Russian-Speaking Ransomware Syndicate Extorts D.C. Police Dept for Money or Will Release ‘All the Data’

The group, Babuk, said negotiations overpayment have broken down and has threatened to release sensitive info

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DC Police
Photo by TIMOTHY A. CLARY/AFP via Getty Images

The United States Washington, D.C. police department has been the victim of a “Russian-speaking ransomware syndicate that stole data” from its department, reports Fox 5 New York.

Just days earlier, a fuel supply up and down the east coast of the United States suffered “a separate ransomware attack on a major pipeline that affected part of the U.S.’s fuel supply, highlighting the power of internet-savvy criminal gangs to sow mayhem from a half a world away with impunity.”

The group, Babuk, said negotiations overpayment have broken down and has threatened to release sensitive information. Babuk stated on its website late Monday that it would release “all the data” it stole from the Washington police department if it does not “raise the price.” “The negotiations reached a dead end, the amount we were offered does not suit us” the group stated.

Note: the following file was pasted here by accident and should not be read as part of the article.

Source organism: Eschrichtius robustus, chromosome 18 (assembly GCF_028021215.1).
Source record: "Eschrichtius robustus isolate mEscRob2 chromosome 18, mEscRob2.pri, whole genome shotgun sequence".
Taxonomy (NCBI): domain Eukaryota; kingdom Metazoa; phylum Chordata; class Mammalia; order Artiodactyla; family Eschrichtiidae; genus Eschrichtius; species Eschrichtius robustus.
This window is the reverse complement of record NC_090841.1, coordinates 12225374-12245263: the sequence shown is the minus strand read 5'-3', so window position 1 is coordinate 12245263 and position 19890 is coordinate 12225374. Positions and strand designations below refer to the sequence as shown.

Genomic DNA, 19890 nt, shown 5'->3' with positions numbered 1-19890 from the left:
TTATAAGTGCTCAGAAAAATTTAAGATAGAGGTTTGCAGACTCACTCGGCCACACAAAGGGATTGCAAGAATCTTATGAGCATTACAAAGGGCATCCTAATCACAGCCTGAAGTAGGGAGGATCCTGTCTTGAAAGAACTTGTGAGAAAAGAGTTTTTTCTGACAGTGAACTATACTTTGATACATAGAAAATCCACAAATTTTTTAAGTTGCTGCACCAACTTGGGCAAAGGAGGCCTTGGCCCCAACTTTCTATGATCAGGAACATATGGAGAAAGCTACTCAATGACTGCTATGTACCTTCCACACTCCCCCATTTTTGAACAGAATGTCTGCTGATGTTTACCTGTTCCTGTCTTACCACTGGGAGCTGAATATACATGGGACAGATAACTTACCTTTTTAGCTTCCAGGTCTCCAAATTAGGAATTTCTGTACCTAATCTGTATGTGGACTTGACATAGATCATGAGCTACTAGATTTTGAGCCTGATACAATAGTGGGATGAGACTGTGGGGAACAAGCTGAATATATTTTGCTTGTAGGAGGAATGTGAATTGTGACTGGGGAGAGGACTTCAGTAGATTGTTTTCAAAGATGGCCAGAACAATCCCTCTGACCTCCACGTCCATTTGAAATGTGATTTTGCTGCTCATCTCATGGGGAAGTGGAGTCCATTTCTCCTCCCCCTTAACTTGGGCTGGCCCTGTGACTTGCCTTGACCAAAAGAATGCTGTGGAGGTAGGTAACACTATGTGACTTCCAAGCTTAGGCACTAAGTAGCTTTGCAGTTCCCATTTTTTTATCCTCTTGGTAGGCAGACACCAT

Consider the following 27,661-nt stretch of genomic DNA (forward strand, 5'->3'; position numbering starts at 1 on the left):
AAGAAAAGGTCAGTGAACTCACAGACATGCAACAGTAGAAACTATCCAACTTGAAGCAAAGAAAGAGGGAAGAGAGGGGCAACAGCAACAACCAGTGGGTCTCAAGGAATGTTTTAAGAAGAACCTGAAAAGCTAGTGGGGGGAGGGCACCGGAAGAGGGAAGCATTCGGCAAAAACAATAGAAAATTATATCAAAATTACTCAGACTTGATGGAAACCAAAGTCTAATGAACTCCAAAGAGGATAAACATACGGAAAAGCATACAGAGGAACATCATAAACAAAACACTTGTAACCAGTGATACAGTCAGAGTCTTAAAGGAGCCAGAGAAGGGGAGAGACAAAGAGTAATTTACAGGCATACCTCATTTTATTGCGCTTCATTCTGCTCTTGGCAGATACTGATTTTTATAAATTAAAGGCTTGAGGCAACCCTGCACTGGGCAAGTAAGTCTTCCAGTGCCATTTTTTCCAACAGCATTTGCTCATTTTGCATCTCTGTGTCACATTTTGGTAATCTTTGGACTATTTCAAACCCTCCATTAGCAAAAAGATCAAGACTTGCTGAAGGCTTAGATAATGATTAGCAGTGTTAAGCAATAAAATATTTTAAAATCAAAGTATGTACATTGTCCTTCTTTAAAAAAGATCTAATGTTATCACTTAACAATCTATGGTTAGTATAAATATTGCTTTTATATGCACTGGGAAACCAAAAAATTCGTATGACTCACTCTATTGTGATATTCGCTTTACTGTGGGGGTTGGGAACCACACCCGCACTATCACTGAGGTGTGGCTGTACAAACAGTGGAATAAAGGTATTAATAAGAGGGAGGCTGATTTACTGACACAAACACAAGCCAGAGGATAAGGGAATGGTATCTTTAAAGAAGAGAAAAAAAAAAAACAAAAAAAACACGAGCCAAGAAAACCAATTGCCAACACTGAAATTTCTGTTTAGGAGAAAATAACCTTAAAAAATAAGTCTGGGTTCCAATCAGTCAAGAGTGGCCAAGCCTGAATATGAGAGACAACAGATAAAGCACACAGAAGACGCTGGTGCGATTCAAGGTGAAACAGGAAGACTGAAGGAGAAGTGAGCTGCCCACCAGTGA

The group also posted screenshots of the data it gained access to, such as what appear to be disciplinary files for police officers, for example. Experts say that while ransomware gangs are not a new circumstance, “they’ve not seen such aggressive new tactics used before against police departments. The cybercriminal mafias mostly operate in foreign safe havens out of the reach of Western law enforcement” reports Fox5ny.

The same group just last month claims it hacked into the network of the city’s police department and threatened to leak the identities of confidential informants. Fox5ny reports:

Late last month, the group said it had hacked into the network of the city’s police department and threatened to leak the identities of confidential informants unless an unspecified ransom was paid. Experts said such a release could endanger the lives of the informants.

A day after the initial threat was posted, the gang tried to spur payment by leaking personal information of some police officers taken from background checks, including details of officers’ past drug use, finances and — in at least one incident — of past sexual abuse.